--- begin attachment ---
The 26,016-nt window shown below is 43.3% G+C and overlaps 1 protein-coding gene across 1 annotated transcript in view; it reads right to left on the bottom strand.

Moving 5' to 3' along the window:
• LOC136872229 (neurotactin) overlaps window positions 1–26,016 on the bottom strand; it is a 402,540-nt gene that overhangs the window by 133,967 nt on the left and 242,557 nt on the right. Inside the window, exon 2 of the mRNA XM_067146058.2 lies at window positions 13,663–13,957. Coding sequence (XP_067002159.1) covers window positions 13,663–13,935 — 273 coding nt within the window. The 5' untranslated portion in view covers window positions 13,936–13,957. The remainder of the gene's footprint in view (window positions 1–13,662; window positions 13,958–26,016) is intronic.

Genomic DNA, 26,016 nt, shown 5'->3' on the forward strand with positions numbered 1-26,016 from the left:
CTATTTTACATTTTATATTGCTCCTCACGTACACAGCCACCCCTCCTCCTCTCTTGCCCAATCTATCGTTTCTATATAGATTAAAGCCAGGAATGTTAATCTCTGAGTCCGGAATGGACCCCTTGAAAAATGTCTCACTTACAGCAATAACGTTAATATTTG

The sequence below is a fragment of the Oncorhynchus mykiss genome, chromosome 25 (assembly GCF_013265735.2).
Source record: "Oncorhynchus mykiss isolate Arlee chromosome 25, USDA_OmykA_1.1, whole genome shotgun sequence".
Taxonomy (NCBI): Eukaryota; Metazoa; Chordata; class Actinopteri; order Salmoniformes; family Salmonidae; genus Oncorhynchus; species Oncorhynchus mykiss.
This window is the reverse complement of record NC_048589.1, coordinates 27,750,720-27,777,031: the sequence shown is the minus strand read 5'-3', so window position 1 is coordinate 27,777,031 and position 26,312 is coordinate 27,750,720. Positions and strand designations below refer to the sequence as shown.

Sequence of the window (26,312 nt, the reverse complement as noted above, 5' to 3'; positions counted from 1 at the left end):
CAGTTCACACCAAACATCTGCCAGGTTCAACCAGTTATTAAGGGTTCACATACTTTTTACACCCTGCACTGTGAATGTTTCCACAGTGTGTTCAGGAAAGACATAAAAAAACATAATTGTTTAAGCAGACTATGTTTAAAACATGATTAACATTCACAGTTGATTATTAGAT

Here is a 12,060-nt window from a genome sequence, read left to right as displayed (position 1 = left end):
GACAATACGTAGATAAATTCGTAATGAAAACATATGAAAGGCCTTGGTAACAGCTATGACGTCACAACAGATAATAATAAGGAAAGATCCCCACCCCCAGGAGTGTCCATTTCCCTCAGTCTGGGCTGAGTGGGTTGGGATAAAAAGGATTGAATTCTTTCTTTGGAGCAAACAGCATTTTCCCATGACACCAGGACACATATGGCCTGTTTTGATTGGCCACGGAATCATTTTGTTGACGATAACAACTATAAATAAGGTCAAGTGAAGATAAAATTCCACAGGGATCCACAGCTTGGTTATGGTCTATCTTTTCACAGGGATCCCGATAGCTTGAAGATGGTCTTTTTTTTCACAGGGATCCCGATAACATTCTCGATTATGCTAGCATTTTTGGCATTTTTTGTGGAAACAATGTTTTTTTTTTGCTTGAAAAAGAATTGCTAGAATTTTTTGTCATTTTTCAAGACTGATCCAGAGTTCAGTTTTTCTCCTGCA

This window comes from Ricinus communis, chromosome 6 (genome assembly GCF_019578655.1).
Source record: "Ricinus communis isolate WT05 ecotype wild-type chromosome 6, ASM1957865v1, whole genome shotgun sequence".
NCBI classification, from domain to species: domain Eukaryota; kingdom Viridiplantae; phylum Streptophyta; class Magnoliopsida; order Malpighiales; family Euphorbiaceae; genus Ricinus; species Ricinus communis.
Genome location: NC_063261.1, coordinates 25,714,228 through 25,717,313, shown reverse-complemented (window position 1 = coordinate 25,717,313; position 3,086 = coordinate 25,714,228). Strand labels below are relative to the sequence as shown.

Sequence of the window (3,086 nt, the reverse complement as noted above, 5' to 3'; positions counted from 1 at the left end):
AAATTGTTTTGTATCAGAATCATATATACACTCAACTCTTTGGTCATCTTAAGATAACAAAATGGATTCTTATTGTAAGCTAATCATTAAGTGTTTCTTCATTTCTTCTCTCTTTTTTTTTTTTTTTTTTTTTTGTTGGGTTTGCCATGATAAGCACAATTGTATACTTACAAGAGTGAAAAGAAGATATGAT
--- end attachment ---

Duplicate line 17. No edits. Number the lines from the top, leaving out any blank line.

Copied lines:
Genome location: NC_063261.1, coordinates 25,714,228 through 25,717,313, shown reverse-complemented (window position 1 = coordinate 25,717,313; position 3,086 = coordinate 25,714,228). Strand labels below are relative to the sequence as shown.